A motorcycle operator, carrying a race photographer, lost his life following a collision with an age-group athlete who was riding in the opposite direction on and out-and-back section of the course. The athlete remains in hospital but the photographer has been released.
The amount of motos around the sport’s biggest races has been a much-debated topic, and one we will focus on in far more detail in the next part of this interview.
But should the race itself have been stopped once the incident had occurred? And what was the process that went into making the decision to continue with both the pro and age-group races?
Who made Hamburg call?
Messick told us: “Our operational team on-site always has the authority to not start a race or to terminate a race. The senior on-site operational executive is empowered to make that decision because we recognise that any race that’s taking place in real time, there isn’t an opportunity to be able to manage a broad or a long chain of command.
“And that’s the person who has the best information of what’s going on on the ground, that has direct contact with public safety, with the community, with all of the different constituencies that are operating the race. Those are the people who have the best information and who ultimately need to make the decision.
There are people always available within our organisation further up the chain to help those people make those decisions, but ultimately it’s the executive on the ground that is empowered to make the call.
“There’s a bunch of us in this organisation that have a lot of experience, but they’re not always available. Sometimes it’s the middle of the night, sometimes someone’s on an aeroplane, sometimes someone’s at a different race. And we had races that took place all over the world this last weekend.
“The system that we have is designed so that we have accountability where it needs to be. And there’s never a situation where somebody has to sit there waiting for someone to call back, or for someone’s plane to land or for someone to get out of bed in the morning.”
Why did IRONMAN Hamburg continue?
Explaining how that applied to Sunday’s race in Hamburg, Messick said: “There’s a document called the Global International Operations document that everyone, every race follows. Our international ops team have pulled that together and it defines what you do, when you do it, how you do it, anytime there’s a critical incident.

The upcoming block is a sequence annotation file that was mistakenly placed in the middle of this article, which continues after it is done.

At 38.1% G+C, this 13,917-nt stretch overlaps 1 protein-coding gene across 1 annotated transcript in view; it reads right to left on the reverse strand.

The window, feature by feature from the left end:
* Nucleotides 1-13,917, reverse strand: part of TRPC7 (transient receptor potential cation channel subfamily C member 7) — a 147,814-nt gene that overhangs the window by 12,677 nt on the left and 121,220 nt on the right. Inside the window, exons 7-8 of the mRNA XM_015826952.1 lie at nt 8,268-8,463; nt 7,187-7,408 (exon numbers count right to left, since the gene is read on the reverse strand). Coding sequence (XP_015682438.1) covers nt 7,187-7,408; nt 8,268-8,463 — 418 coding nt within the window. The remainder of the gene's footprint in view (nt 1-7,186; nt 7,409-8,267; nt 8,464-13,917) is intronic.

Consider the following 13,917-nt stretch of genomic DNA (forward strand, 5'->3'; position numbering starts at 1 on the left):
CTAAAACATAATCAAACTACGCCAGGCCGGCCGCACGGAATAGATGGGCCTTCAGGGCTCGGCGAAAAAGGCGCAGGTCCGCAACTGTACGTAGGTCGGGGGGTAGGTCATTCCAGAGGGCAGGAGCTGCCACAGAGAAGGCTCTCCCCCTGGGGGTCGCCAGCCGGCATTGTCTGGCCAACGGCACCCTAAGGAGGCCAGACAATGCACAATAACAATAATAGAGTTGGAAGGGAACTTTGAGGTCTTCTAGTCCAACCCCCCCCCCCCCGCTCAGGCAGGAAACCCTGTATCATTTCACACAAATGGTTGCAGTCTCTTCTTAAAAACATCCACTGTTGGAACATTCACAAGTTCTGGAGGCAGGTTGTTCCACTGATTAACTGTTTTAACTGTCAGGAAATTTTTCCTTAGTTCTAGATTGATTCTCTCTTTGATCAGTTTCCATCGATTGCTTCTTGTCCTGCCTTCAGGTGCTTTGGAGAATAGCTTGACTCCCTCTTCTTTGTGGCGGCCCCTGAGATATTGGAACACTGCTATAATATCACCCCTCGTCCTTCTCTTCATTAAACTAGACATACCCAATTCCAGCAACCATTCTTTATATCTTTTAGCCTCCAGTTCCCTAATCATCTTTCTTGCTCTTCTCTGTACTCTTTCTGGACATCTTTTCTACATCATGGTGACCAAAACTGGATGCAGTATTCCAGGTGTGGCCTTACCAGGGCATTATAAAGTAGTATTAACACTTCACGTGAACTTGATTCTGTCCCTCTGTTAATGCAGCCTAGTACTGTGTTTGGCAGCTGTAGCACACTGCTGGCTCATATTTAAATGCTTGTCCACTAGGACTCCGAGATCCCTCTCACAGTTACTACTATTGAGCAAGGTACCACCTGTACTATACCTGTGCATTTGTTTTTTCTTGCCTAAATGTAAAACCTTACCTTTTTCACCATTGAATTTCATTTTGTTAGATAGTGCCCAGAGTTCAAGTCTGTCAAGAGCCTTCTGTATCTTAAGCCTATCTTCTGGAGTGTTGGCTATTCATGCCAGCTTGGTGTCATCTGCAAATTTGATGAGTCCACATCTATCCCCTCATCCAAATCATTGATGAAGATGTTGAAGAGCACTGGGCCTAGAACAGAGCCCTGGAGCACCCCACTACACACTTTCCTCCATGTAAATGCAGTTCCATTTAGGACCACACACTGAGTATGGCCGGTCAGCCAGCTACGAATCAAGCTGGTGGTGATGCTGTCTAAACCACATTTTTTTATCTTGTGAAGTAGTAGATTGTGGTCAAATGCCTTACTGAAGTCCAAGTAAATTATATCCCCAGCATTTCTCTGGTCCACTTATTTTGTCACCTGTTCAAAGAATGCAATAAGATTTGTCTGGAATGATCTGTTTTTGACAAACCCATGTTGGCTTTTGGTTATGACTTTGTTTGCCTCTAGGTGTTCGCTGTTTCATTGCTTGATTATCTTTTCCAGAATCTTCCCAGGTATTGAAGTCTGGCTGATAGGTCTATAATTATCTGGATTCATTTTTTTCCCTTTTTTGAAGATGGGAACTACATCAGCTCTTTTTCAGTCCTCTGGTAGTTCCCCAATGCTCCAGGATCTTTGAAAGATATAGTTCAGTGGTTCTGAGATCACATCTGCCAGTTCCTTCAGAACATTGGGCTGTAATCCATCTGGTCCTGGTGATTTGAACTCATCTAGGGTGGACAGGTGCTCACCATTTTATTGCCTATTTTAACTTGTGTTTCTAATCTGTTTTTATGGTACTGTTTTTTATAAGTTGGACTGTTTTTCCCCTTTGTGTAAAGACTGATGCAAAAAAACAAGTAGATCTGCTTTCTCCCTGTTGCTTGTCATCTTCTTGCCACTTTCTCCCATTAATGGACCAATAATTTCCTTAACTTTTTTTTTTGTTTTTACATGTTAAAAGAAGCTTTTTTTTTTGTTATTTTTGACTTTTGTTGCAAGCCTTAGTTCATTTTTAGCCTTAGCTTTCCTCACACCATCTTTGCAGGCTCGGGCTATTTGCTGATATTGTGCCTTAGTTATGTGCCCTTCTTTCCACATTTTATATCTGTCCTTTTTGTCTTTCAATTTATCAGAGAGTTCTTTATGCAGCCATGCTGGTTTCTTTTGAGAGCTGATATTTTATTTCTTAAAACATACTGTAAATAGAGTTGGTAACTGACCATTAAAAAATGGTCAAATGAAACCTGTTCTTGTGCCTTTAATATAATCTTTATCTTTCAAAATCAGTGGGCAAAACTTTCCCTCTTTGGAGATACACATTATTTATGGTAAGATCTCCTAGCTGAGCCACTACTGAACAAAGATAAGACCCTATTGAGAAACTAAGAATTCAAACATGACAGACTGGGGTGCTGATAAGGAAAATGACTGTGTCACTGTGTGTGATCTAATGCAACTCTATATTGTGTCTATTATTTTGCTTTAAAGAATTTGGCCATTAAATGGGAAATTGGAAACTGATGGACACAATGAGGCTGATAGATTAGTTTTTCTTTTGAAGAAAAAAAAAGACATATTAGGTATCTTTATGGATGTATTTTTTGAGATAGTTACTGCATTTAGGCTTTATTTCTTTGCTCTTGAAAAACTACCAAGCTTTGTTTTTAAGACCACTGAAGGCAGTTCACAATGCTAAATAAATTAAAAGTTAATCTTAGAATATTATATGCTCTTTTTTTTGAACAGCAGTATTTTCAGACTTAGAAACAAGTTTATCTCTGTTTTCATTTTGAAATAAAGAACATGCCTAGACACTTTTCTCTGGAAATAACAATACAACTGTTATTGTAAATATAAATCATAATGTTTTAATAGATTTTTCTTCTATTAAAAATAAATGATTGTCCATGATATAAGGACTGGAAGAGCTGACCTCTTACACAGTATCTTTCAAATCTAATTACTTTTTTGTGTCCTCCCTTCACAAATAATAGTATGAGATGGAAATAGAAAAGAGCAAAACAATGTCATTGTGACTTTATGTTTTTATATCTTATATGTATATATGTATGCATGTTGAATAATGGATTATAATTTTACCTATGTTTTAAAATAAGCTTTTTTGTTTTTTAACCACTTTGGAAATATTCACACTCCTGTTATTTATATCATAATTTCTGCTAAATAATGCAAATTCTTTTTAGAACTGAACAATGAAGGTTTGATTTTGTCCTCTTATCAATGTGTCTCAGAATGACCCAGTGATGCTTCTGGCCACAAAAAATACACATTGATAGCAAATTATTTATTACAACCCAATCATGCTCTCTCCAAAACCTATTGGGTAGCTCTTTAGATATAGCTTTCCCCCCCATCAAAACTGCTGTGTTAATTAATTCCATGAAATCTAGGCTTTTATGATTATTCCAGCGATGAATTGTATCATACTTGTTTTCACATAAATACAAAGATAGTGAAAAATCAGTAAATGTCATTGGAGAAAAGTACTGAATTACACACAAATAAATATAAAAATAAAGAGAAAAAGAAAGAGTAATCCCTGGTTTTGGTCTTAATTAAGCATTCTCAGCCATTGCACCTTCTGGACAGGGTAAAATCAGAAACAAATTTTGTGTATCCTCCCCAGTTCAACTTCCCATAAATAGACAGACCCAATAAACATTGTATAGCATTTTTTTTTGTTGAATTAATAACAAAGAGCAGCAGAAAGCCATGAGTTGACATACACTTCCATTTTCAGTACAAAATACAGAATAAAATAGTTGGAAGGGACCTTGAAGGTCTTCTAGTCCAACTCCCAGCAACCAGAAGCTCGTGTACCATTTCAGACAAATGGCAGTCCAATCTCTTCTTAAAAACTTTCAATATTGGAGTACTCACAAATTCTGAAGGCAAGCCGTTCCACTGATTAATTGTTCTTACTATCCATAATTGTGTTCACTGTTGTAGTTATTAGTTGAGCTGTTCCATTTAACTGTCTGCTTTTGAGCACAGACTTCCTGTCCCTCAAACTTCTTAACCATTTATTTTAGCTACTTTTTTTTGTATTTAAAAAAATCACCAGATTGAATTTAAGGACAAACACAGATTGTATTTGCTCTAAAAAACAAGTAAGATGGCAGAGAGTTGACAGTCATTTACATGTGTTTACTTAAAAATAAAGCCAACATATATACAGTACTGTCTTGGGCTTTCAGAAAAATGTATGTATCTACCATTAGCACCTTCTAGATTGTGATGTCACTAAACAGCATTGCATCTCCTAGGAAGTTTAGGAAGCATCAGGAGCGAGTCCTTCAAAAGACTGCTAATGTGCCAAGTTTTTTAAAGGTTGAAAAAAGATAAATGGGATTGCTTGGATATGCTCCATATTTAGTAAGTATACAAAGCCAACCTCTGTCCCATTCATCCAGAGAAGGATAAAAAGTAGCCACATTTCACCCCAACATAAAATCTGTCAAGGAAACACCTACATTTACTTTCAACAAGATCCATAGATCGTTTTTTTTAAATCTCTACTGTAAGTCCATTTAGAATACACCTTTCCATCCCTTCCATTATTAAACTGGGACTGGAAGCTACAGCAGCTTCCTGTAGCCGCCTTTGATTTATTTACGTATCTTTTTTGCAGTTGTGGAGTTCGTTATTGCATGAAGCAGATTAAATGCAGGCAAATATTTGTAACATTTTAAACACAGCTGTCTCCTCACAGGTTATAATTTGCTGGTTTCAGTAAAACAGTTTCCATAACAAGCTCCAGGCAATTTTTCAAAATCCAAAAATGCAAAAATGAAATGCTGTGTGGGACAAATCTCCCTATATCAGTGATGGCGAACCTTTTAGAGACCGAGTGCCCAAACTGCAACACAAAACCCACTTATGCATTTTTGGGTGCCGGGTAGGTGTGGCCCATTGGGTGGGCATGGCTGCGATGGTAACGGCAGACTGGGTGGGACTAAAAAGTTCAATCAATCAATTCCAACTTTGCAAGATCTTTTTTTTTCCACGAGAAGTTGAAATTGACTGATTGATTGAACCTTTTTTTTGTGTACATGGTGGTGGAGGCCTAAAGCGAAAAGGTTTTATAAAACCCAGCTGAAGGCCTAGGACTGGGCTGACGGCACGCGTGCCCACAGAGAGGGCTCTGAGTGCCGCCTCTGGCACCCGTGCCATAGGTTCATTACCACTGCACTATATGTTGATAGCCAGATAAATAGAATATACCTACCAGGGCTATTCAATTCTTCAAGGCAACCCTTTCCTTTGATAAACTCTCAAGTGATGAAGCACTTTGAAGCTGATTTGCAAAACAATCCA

“There was a whole bunch of things that happened on Sunday and so there was a decision about whether the race should continue. There were decisions around how do we make sure that we’re getting the right care to the people who were affected by the incident? And on Sunday that’s the moto driver. It’s the cameraman on the back and it’s the athlete. And there’s a whole series of communication steps and paths around what do you tell people and when do you do it? And those need to be coordinated with local public safety and critically the families of the people who are affected by the incident.
“I mean something terrible happened and we all recognise that and I don’t want to diminish the seriousness of a fatality but it wasn’t as though the race course was unsafe – we weren’t dealing with critical weather conditions, we weren’t dealing with cold or heat or fire or smoke, all of which are things that are more likely to cause us to cancel a race. And there wasn’t a sense that the race course in and of itself was unsafe.
‘Alternative is in many cases worse’
“We had workarounds on the bike course that inconvenienced athletes. I get it and no-one wants to be inconvenienced, but it didn’t put anyone in harm’s way was the judgement of the people on the ground. And you always have to compare that to the alternative of how do you handle a race cancellation in mid-race.
“We don’t allow athletes to race with phones. There needs to be a mechanism by which you communicate to athletes. There needs to be a place for them to go. There needs to be safe ways for people across a very large race course to be able to get back to transition. And our general view is that that’s more dangerous than continuing to let people manage a course that’s controlled and has support and has medical and has all those things.
“And so the decision to keep the race going, I have yet to see any evidence that makes me think that wasn’t the right decision.
And I don’t want us to sound heartless or callous about that because obviously something terrible happened.
“But the alternative is in many cases worse and more dangerous to have 2,000 age group athletes, not all of whom speak German, trying to figure out how to get back to transition.”
And while Messick ultimately feels it was the right call to continue with the race for the reasons set out above, he did admit “regret” that IRONMAN’s broadcast wasn’t halted.
Next, we put the spotlight on that motorbike convoy which covered the race – including TV cameras, referees and others – both from a safety and fairness point of view.